Monday, 20 December 2010

The Highliners, mulled wine and some particularly unpleasant South African women

It has often been said that we make our own luck. I make my own colds. It has been below freezing all week and the snow has been horrendous but I refuse to let little things like the weather alter my plans. Hence I found myself last Thursday night on the (delayed) 6.05pm from Luton to St. Pancras International with my regular compadre Steve as we embarked on another drinkathon also known as The Highliners at The Gaff on Holloway Road. The Highliners are one of the most entertaining live acts out there and had a minor hit in the late 80s with a song called Henry The Wasp. Steve and I also have a personal relationship with a couple of the guys out of the band as we got them out of an (ahem) tricky situation involving mistaken nationality at last year's Psychobilly Meeting in Pineda De Mar. Anyway, the reason we were on a train this early was because we didn't want to miss the support band, Pussycat And The Dirty Johnsons who are also excellent. They were, on this occasion, also excellent at cancelling with less than a day's notice so, with time on our hands, We headed off to my favourite pub in North London, "Big Red" for a couple of pre-show ales.

There were loads of barmaids. Steve and I love barmaids. There was also a barmaid on her first ever shift. Steve and I love barmaids on their first ever shift. We drank Guinness and chased it off with shots, various shots, an unknown number of shots - my argument being that it was cold outside and we needed warming up. We left around 8.30pm, walked the two minutes over the road to The Gaff. ignored it, walked for another five minutes in arctic air and then realised that we had drunkenly missed an entire venue within ninety minutes of arriving in London. Oh well - in for a penny.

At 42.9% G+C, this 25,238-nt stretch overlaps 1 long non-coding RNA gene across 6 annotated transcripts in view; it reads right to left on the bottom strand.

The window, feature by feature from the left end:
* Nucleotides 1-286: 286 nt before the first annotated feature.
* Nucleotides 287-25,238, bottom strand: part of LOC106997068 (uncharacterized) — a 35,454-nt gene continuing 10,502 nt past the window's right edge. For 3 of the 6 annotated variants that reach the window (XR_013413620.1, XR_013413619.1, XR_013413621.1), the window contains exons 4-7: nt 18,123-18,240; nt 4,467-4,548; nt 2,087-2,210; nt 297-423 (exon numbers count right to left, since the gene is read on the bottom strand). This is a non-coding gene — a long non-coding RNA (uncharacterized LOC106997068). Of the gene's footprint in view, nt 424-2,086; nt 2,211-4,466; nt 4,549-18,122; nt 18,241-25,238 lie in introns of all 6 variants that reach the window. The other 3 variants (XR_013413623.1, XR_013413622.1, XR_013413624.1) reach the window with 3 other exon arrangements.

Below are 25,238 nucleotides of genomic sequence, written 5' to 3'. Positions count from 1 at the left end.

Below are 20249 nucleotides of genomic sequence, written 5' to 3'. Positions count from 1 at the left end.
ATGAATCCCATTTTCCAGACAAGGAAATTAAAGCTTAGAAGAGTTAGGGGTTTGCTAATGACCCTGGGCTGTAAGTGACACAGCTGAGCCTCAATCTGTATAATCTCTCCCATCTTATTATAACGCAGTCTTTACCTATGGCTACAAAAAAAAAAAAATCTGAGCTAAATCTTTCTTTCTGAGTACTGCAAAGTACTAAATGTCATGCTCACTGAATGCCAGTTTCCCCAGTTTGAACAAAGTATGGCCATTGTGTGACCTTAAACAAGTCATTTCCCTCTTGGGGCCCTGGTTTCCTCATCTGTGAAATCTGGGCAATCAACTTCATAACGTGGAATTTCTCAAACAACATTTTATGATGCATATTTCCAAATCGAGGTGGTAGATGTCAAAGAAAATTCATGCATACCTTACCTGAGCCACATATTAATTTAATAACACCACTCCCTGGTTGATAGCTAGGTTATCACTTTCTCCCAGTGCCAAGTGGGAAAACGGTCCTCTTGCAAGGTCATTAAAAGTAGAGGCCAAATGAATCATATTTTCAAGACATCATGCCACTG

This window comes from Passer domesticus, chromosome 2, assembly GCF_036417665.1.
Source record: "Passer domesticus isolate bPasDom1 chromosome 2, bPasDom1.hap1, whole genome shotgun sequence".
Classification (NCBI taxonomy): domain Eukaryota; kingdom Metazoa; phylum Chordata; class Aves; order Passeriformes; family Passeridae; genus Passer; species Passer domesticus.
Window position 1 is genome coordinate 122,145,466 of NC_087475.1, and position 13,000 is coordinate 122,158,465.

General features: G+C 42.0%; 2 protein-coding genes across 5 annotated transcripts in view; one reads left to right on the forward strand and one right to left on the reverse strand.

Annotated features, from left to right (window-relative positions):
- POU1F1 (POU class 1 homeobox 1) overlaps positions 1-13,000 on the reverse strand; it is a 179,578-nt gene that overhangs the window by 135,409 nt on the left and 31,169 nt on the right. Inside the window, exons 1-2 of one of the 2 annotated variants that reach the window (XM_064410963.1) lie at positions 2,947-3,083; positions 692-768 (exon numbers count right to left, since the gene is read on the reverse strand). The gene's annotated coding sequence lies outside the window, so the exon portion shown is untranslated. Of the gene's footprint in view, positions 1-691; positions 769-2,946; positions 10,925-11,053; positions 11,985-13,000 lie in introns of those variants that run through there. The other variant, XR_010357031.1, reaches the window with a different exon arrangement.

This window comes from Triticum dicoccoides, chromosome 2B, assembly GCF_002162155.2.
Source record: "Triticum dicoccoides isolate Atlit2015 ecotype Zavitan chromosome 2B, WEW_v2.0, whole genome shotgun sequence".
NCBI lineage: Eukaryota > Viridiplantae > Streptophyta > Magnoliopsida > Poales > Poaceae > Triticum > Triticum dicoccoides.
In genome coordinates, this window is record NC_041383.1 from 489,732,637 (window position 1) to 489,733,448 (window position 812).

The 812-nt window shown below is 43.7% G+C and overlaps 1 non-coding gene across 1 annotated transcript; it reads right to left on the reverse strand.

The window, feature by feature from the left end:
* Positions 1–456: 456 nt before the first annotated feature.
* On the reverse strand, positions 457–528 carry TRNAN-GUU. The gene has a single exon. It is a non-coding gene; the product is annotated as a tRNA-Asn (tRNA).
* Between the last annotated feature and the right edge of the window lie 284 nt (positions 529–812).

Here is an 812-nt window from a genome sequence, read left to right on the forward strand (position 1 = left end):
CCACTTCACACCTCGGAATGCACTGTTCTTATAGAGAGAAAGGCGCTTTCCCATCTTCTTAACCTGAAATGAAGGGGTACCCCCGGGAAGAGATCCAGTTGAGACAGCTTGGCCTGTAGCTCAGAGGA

It was actually in for (the very reasonable) £7 and a further quid for the cloakroom. Overcoats dispatched, we again hit the Guinness, now joined by the 100% Psychobilly Darren AKA Burt Blood who will quite happily "Wreck 'em on the news so the whole world can see". I went up to the dressing room to interview Luke (Highliners Lead Singer) and somehow managed to accuse his lovely girlfriend Morag of looking like Cliff Richard in the process.

Myself, Luke and Sir Cliff
It was a good interview, actually and will feature on Punky! Radio in a couple of week's. By the time I got down again Darren appeared to be feeling the effects of the extended company of Steve. That he would (later on) prevent Steve from entering the wrecking pit at the front of the stage because he was convinced that Peter Andre was in there is neither here nor there.

Darren holds Steve back from a potential confrontation with a (typically enthusiastic) Peter Andre

The gig was brilliant, we all left extremely drunk and then walked back (in the freezing cold) to Holloway tube station. By the time we were at the bottom of the lift I had developed a serious bout of man flu, which remains as I write. We missed the train we wanted so had to hang about in the cold (Which didn't help) and then got to his South Bedfordshire pub in blizzard conditions that left us with no alternative but to get the ashes on and drink until 4am with the ever-understanding Lisa pouring the alcohol.

The real snow didn't land until Saturday. This (At least) meant that my Friday night comedy show in Hitchin wasn't decimated as it had been this time last year and we held on to a decent sized audience that greatly enjoyed the respective merits of Paddy Lennox and Brian Higgins in what was to be a trilogy of identical-line up gigs over the weekend. I headed for the safety of The Vic after the gig and enjoyed a couple of (medicinal) mulled wines before finally coming home with a kebab and falling asleep listening to a rapidly souring ashes test in far sunnier climes.